How to Write Genuinely Helpful Investor Updates (That Don’t Suck)
For those unfamiliar with Investor Updates they’re simply an email (or sometimes a Notion page) that gets sent round to your investors every few weeks, letting them know how things are going. While this may feel like a chore to some, it’s a great way of keeping your company at the top of your investors (and advisors) minds. Let’s say you’re looking to hire a great designer for instance. There’s a good chance one of the recipients of your update may know somebody who’s recently come on the market and would be perfect for the role. They may even be having lunch with them the next day, so getting on their RADAR can be super helpful. The question then comes down to how to write these updates so they have the maximum impact.
Make Your Updates Succinct and Easy to Scan
Running a start-up is fun, and a million things are likely to have happened since your last update. However, while it’s tempting to add every last detail to your updates, nobody wants to read a copy of War and Peace every few weeks. As such, it makes sense to keep your updates succinct and easy to scan. This means breaking the update into clear sections with well written headlines, making liberal use of lists rather than long sections of prose, and highlighting specific issues you need help with, or calls to action.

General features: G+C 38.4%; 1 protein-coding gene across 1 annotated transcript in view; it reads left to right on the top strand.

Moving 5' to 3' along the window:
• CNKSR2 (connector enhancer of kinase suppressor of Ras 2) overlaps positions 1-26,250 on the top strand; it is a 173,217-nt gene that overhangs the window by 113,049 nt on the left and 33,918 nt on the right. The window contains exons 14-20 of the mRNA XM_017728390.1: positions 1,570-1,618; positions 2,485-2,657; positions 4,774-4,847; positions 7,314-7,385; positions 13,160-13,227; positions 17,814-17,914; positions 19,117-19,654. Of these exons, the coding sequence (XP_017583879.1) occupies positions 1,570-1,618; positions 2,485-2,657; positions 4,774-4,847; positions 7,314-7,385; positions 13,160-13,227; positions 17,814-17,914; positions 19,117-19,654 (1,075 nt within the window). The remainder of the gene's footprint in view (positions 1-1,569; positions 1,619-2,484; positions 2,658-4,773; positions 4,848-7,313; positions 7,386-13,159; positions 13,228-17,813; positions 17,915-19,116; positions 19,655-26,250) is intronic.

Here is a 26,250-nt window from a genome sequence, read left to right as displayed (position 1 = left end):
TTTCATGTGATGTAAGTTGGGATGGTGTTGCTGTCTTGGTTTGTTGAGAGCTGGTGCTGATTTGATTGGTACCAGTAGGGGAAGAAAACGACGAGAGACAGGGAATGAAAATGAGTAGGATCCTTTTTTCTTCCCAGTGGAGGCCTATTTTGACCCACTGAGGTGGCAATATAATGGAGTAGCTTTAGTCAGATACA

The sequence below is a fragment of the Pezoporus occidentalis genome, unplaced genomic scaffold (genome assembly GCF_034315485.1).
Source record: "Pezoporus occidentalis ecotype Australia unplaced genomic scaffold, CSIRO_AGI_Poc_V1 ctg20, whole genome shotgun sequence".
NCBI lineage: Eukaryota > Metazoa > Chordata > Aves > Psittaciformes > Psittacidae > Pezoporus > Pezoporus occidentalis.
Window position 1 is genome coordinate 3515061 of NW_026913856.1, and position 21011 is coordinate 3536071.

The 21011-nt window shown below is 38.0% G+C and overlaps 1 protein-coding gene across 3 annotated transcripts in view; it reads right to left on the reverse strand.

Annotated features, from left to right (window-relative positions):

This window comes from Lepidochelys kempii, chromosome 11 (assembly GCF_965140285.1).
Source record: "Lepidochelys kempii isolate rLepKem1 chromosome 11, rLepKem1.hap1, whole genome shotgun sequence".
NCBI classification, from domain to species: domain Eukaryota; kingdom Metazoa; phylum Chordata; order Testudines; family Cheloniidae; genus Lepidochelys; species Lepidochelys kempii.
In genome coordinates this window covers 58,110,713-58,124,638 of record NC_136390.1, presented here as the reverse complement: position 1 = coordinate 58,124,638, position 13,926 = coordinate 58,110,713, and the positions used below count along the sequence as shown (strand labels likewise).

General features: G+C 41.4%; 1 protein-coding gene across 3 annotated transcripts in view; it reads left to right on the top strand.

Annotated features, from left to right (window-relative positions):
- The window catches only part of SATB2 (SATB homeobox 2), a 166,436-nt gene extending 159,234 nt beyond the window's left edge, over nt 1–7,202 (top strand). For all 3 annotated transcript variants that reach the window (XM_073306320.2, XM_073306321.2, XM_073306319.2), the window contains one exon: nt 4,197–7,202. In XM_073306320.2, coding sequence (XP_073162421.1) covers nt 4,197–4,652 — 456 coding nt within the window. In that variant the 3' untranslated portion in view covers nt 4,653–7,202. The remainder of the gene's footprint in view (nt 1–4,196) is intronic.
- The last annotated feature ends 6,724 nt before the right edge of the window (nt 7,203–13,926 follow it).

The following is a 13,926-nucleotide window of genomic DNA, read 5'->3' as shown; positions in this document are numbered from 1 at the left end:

While there’s probably no perfect structure, most investors will want to see some version of the following information.
Start with the Big Wins
It makes sense to start your update with your big ticket items. So have you made any major product releases, landed a key client, hired a killer CMO or been featured in a major publication? This not only gets you readers excited, but will pique their interest in the rest of your update and keep them reading. It’s probably also worth including a few important KPIs in this section, including how much runway you have left, just to give folks a general idea of the current trends.
Journalists talk about using an “ Inverted Pyramid “ where you start with the most noteworthy information focussing on things like what, who, how, why, where and where, before delving into the details and background. This means that casual readers will be able…